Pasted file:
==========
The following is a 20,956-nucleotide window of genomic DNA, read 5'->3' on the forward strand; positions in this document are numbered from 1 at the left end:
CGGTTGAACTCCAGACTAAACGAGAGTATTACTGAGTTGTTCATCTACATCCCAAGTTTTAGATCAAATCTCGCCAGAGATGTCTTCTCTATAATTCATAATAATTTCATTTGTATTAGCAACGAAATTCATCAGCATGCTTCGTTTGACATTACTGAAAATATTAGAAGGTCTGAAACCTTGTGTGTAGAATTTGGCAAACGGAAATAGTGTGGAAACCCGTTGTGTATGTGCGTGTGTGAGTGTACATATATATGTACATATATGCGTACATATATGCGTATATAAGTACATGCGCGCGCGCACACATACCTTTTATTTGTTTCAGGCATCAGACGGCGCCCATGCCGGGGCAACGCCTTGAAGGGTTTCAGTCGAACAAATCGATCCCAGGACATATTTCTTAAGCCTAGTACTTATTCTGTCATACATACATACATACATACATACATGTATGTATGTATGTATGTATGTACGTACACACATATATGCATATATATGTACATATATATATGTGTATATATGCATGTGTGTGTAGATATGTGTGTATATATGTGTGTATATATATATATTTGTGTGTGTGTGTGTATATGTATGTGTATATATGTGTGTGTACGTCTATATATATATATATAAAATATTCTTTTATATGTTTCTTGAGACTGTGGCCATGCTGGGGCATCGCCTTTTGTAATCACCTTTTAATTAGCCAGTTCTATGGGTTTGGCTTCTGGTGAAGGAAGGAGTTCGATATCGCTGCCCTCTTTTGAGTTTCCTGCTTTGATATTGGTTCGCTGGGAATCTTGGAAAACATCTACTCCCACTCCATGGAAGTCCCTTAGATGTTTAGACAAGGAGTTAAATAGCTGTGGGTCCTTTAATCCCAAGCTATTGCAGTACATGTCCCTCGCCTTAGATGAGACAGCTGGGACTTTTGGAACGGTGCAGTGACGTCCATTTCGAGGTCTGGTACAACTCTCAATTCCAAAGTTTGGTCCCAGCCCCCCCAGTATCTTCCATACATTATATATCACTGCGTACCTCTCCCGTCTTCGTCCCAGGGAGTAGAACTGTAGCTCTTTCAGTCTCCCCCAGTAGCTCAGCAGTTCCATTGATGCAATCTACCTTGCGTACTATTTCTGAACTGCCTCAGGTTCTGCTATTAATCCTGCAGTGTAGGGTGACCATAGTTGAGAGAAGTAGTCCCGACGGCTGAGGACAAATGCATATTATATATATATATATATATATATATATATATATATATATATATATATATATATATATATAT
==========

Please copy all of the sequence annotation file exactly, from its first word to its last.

The following is a 20,956-nucleotide window of genomic DNA, read 5'->3' on the forward strand; positions in this document are numbered from 1 at the left end:
CGGTTGAACTCCAGACTAAACGAGAGTATTACTGAGTTGTTCATCTACATCCCAAGTTTTAGATCAAATCTCGCCAGAGATGTCTTCTCTATAATTCATAATAATTTCATTTGTATTAGCAACGAAATTCATCAGCATGCTTCGTTTGACATTACTGAAAATATTAGAAGGTCTGAAACCTTGTGTGTAGAATTTGGCAAACGGAAATAGTGTGGAAACCCGTTGTGTATGTGCGTGTGTGAGTGTACATATATATGTACATATATGCGTACATATATGCGTATATAAGTACATGCGCGCGCGCACACATACCTTTTATTTGTTTCAGGCATCAGACGGCGCCCATGCCGGGGCAACGCCTTGAAGGGTTTCAGTCGAACAAATCGATCCCAGGACATATTTCTTAAGCCTAGTACTTATTCTGTCATACATACATACATACATACATACATGTATGTATGTATGTATGTATGTACGTACACACATATATGCATATATATGTACATATATATATGTGTATATATGCATGTGTGTGTAGATATGTGTGTATATATGTGTGTATATATATATATTTGTGTGTGTGTGTGTATATGTATGTGTATATATGTGTGTGTACGTCTATATATATATATATAAAATATTCTTTTATATGTTTCTTGAGACTGTGGCCATGCTGGGGCATCGCCTTTTGTAATCACCTTTTAATTAGCCAGTTCTATGGGTTTGGCTTCTGGTGAAGGAAGGAGTTCGATATCGCTGCCCTCTTTTGAGTTTCCTGCTTTGATATTGGTTCGCTGGGAATCTTGGAAAACATCTACTCCCACTCCATGGAAGTCCCTTAGATGTTTAGACAAGGAGTTAAATAGCTGTGGGTCCTTTAATCCCAAGCTATTGCAGTACATGTCCCTCGCCTTAGATGAGACAGCTGGGACTTTTGGAACGGTGCAGTGACGTCCATTTCGAGGTCTGGTACAACTCTCAATTCCAAAGTTTGGTCCCAGCCCCCCCAGTATCTTCCATACATTATATATCACTGCGTACCTCTCCCGTCTTCGTCCCAGGGAGTAGAACTGTAGCTCTTTCAGTCTCCCCCAGTAGCTCAGCAGTTCCATTGATGCAATCTACCTTGCGTACTATTTCTGAACTGCCTCAGGTTCTGCTATTAATCCTGCAGTGTAGGGTGACCATAGTTGAGAGAAGTAGTCCCGACGGCTGAGGACAAATGCATATTATATATATATATATATATATATATATATATATATATATATATATATATATATATATATAT